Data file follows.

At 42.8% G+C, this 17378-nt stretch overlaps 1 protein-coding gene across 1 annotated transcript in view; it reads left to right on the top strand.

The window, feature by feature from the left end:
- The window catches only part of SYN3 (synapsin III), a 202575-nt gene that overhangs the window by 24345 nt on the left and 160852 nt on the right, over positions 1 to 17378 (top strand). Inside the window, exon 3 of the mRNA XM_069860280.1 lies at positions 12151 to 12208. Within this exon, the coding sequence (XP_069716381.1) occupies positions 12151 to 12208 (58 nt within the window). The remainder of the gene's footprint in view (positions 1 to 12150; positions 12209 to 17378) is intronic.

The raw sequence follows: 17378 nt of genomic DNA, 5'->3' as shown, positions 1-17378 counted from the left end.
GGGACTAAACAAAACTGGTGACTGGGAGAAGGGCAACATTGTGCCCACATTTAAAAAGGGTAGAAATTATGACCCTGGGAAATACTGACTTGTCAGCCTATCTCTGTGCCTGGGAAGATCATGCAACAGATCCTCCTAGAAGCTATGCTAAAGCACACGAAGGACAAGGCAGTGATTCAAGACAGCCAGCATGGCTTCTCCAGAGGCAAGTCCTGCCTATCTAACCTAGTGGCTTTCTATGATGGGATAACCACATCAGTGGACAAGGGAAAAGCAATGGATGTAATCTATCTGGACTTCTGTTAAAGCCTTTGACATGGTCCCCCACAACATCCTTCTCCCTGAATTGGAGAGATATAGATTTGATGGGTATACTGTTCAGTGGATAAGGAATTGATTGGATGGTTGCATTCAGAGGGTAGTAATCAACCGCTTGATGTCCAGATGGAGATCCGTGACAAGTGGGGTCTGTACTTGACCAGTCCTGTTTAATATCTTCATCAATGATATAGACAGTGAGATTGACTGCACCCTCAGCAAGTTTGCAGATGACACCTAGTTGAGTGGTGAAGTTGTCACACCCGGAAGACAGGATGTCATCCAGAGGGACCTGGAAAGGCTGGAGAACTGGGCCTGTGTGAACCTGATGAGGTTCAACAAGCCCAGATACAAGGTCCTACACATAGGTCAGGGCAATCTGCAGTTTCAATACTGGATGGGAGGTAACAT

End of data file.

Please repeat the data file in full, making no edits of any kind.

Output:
At 42.8% G+C, this 17378-nt stretch overlaps 1 protein-coding gene across 1 annotated transcript in view; it reads left to right on the top strand.

The window, feature by feature from the left end:
- The window catches only part of SYN3 (synapsin III), a 202575-nt gene that overhangs the window by 24345 nt on the left and 160852 nt on the right, over positions 1 to 17378 (top strand). Inside the window, exon 3 of the mRNA XM_069860280.1 lies at positions 12151 to 12208. Within this exon, the coding sequence (XP_069716381.1) occupies positions 12151 to 12208 (58 nt within the window). The remainder of the gene's footprint in view (positions 1 to 12150; positions 12209 to 17378) is intronic.

The raw sequence follows: 17378 nt of genomic DNA, 5'->3' as shown, positions 1-17378 counted from the left end.
GGGACTAAACAAAACTGGTGACTGGGAGAAGGGCAACATTGTGCCCACATTTAAAAAGGGTAGAAATTATGACCCTGGGAAATACTGACTTGTCAGCCTATCTCTGTGCCTGGGAAGATCATGCAACAGATCCTCCTAGAAGCTATGCTAAAGCACACGAAGGACAAGGCAGTGATTCAAGACAGCCAGCATGGCTTCTCCAGAGGCAAGTCCTGCCTATCTAACCTAGTGGCTTTCTATGATGGGATAACCACATCAGTGGACAAGGGAAAAGCAATGGATGTAATCTATCTGGACTTCTGTTAAAGCCTTTGACATGGTCCCCCACAACATCCTTCTCCCTGAATTGGAGAGATATAGATTTGATGGGTATACTGTTCAGTGGATAAGGAATTGATTGGATGGTTGCATTCAGAGGGTAGTAATCAACCGCTTGATGTCCAGATGGAGATCCGTGACAAGTGGGGTCTGTACTTGACCAGTCCTGTTTAATATCTTCATCAATGATATAGACAGTGAGATTGACTGCACCCTCAGCAAGTTTGCAGATGACACCTAGTTGAGTGGTGAAGTTGTCACACCCGGAAGACAGGATGTCATCCAGAGGGACCTGGAAAGGCTGGAGAACTGGGCCTGTGTGAACCTGATGAGGTTCAACAAGCCCAGATACAAGGTCCTACACATAGGTCAGGGCAATCTGCAGTTTCAATACTGGATGGGAGGTAACAT